WIPO Arbitration and Mediation Center
ADMINISTRATIVE PANEL DECISION
Kıvanç Tatlıtuğ v. Turk Ibne / Domain Admin, Whois protection
Case No. D2017-0333
1. The Parties
The Complainant is Kıvanç Tatlıtuğ of Istanbul, Turkey, represented by Yalçın Kavak, Turkey.
The Respondent is Turk Ibne of Istanbul, Turkey / Domain Admin, Whois protection of Prague, Czechia.
2. The Domain Name and Registrar
The disputed domain name <kivanctatlitug.com> is registered with Hebei Guoji Maoyi (Shanghai) LTD aka HEBEI INTERNATIONAL TRADING (SHANGHAI) CO., LTD dba HebeiDomains.com (the “Registrar”).
3. Procedural History
The Complaint was filed with the WIPO Arbitration and Mediation Center (the “Center”) on February 20, 2017. On February 20, 2017, the Center transmitted by email to the Registrar a request for registrar verification in connection with the disputed domain name. On February 23, 2017, the Registrar transmitted by email to the Center its verification response disclosing registrant and contact information for the disputed domain name which differed from the named Respondent and contact information in the Complaint. In response to a notification by the Center that the Complaint was administratively deficient, the Complainant filed an amended Complaint on March 3, 2017.
The Center verified that the Complaint together with the amended Complaint satisfied the formal requirements of the Uniform Domain Name Dispute Resolution Policy (the “Policy” or “UDRP”), the Rules for Uniform Domain Name Dispute Resolution Policy (the “Rules”), and the WIPO Supplemental Rules for Uniform Domain Name Dispute Resolution Policy (the “Supplemental Rules”).
In accordance with the Rules, paragraphs 2 and 4, the Center formally notified the Respondent of the Complaint, and the proceedings commenced on March 6, 2017. In accordance with the Rules, paragraph 5, the due date for Response was March 26, 2017. The Respondent did not submit any response. Accordingly, the Center notified the Respondent’s default on March 27, 2017.
The Center appointed Gökhan Gökçe as the sole panelist in this matter on April 3, 2017. The Panel finds that it was properly constituted. The Panel has submitted the Statement of Acceptance and Declaration of Impartiality and Independence, as required by the Center to ensure compliance with the Rules, paragraph 7.
4. Factual Background
The Complainant, Kıvanç Tatlıtuğ, is a famous actor and model. He was elected as Best Model of World in 2002. He has appeared in several famous movies and TV Series. The Complainant is widely featured in celebrity publications, movie reviews, and entertainment publications and television shows, and he was also UNICEF’s goodwill ambassador. He attended many international film festivals and he has won certain awards.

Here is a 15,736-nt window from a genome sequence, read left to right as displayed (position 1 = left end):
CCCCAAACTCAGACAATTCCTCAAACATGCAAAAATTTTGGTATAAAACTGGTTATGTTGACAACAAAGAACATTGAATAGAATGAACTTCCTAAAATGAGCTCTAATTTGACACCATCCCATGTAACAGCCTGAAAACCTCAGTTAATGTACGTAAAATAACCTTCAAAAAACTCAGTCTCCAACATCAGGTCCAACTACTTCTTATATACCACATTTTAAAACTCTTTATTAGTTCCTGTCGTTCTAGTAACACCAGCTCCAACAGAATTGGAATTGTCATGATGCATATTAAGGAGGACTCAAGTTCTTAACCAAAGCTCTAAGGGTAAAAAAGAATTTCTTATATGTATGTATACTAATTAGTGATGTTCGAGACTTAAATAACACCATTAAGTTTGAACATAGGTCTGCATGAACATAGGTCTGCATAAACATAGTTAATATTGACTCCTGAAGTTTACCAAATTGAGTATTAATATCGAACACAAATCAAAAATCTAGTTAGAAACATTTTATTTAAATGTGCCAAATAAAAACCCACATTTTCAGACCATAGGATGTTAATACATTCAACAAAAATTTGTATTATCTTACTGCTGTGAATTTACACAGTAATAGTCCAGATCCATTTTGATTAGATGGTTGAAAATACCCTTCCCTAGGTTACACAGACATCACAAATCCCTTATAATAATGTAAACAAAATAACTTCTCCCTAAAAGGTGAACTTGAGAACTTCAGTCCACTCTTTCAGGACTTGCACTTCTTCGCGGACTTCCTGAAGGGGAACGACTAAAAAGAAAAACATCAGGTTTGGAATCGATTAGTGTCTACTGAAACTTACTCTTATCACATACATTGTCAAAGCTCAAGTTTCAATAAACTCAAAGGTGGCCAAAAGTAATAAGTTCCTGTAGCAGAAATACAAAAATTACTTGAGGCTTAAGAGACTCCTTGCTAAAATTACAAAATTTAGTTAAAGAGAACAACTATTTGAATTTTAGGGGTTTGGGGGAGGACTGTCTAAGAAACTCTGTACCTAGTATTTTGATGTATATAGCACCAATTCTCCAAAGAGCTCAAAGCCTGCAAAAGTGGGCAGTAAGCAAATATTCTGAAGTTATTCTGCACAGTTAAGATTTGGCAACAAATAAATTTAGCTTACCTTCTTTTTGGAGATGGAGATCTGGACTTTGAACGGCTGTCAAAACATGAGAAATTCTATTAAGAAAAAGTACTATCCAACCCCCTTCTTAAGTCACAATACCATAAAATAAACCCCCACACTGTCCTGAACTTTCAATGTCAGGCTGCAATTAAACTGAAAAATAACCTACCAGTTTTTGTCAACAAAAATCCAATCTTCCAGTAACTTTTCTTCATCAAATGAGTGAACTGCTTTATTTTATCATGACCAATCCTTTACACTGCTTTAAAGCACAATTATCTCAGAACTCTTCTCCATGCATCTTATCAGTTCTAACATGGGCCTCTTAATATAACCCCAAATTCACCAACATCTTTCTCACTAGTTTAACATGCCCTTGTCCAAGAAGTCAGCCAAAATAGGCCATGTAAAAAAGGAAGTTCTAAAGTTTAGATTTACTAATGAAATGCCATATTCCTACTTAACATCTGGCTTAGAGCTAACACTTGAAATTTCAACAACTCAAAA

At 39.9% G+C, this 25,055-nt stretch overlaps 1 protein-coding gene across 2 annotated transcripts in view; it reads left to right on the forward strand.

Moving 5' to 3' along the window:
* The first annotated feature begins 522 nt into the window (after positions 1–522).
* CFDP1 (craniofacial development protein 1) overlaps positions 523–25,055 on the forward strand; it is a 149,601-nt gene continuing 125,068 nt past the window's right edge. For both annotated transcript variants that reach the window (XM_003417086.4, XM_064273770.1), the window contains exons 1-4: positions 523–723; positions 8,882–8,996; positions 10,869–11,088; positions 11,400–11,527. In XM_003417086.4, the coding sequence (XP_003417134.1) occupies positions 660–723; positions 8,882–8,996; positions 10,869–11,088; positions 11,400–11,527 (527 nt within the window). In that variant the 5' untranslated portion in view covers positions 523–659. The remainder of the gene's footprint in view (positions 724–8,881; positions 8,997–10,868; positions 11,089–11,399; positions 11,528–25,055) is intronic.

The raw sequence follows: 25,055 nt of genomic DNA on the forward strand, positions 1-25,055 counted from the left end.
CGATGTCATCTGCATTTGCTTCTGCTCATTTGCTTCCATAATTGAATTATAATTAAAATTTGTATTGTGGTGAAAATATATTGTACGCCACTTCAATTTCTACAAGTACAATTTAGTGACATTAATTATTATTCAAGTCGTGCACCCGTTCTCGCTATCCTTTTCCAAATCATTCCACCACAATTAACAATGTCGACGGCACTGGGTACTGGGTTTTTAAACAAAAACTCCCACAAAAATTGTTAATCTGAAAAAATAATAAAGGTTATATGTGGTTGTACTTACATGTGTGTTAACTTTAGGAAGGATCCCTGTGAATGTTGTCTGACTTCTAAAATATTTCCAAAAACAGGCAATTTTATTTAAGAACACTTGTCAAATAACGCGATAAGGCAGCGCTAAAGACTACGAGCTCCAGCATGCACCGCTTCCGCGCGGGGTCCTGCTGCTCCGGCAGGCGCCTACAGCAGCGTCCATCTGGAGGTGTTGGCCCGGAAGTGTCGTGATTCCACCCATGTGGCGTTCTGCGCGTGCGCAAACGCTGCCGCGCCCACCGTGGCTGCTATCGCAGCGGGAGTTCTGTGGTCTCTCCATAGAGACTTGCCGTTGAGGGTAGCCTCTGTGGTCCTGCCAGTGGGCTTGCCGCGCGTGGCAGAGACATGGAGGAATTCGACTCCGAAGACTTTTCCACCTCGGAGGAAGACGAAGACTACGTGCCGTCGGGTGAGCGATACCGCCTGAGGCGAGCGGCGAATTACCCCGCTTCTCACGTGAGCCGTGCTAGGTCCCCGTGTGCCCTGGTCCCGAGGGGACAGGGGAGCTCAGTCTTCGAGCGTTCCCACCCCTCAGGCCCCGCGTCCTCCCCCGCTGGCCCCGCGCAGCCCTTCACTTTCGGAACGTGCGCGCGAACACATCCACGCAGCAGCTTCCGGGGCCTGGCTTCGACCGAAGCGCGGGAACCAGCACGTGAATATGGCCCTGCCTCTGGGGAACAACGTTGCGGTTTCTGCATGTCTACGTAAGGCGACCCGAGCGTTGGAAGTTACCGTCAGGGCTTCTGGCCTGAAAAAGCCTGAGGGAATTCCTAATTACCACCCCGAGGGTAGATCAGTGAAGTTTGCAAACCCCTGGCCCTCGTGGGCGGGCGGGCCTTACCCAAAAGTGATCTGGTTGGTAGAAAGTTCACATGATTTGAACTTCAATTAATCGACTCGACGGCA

The Complainant is the owner of four registered trademarks for KIVANÇ TATLITUĞ which was first registered on October 3, 2013 with the Turkish Patent Institute. It was also registered as a well-known trademark in Turkey.
The Respondent registered the disputed domain name on March 15, 2006.
The Panel visited the disputed domain name on April 12, 2017, and observed that the disputed domain contains certain content titled “Related Links”. The website at the disputed domain name showed the following contents: “Beyonce Phone, a game online game, games a go go, best forex software, a pontoon boat.”
5. Parties’ Contentions
In accordance with the Policy, the Complainant requests that the disputed domain name be transferred to the Complainant. The Complainant submits the grounds for these proceedings listed in paragraph 4(a) of the Policy.
(i) Identical or Confusingly Similar
The Complainant asserts that the disputed domain name comprises the term “kivanctatlitug” which is identical to the distinctive element of its registered trademark KIVANÇ TATLITUĞ.
(ii) Rights or Legitimate Interests
The Complainant submits that the Respondent has no rights or legitimate interests in respect of the disputed domain name. The Complainant has never granted the Respondent a license or permission to use the mark KIVANÇ TATLITUĞ, the Respondent has no association with the Complainant and the Respondent has never been commonly known by the disputed domain name.
The Complainant asserts that the Respondent has no rights or legitimate interests in the disputed domain name.
(iii) Registration and Use in Bad Faith
The Complainant indicates that the disputed domain name has been registered in bad faith. The Complainant contends that KIVANÇ TATLITUĞ is a well-known actor and model in Turkey and other countries. He is also goodwill ambassador of the United Nations International Children’s Emergency Fund (UNICEF).
The Complainant contends that the Respondent registered and is using the disputed domain name <kivanctatlitug.com> in bad faith in violation of the Policy, paragraph 4(a)(iii).
The Respondent did not reply to the Complainant’s contentions.
6. Discussion and Findings
According to paragraph 14(a) and 15(a) of the Rules, the Panel shall decide the Complaint in accordance with the Policy, the Rules and any rules and principles of law that it deems applicable and on the basis of the Complaint where no Response has been submitted.
In accordance with paragraph 4(a) of the Policy, the Complainant must prove that each of the three following elements is satisfied:
(i) the disputed domain name is identical or confusingly similar to a trademark in which the Complainant has rights; and
(ii) the Respondent has no rights or legitimate interests in respect of the disputed domain name; and
(iii) the disputed domain name has been registered and is being used in bad faith.
Paragraph 4(a) of the Policy states that the Complainant bears the burden of proving that all these requirements are fulfilled, even if the Respondent has not replied to the Complaint. Stanworth Development Limited v. E Net Marketing Ltd., WIPO Case No. D2007-1228.
However, concerning the uncontested information provided by the Complainant, the Panel may, where relevant, accept the provided reasonable factual allegations in the Complaint as true. Belupo d.d. v. WACHEM d.o.o., WIPO Case No. D2004-0110.
It is further noted that the Panel has taken note of the WIPO Overview of WIPO Panel Views on Selected UDRP Questions, Second Edition (“WIPO Overview 2.0”) and, where appropriate, will decide consistent with the WIPO Overview 2.0.
A. Identical or Confusingly Similar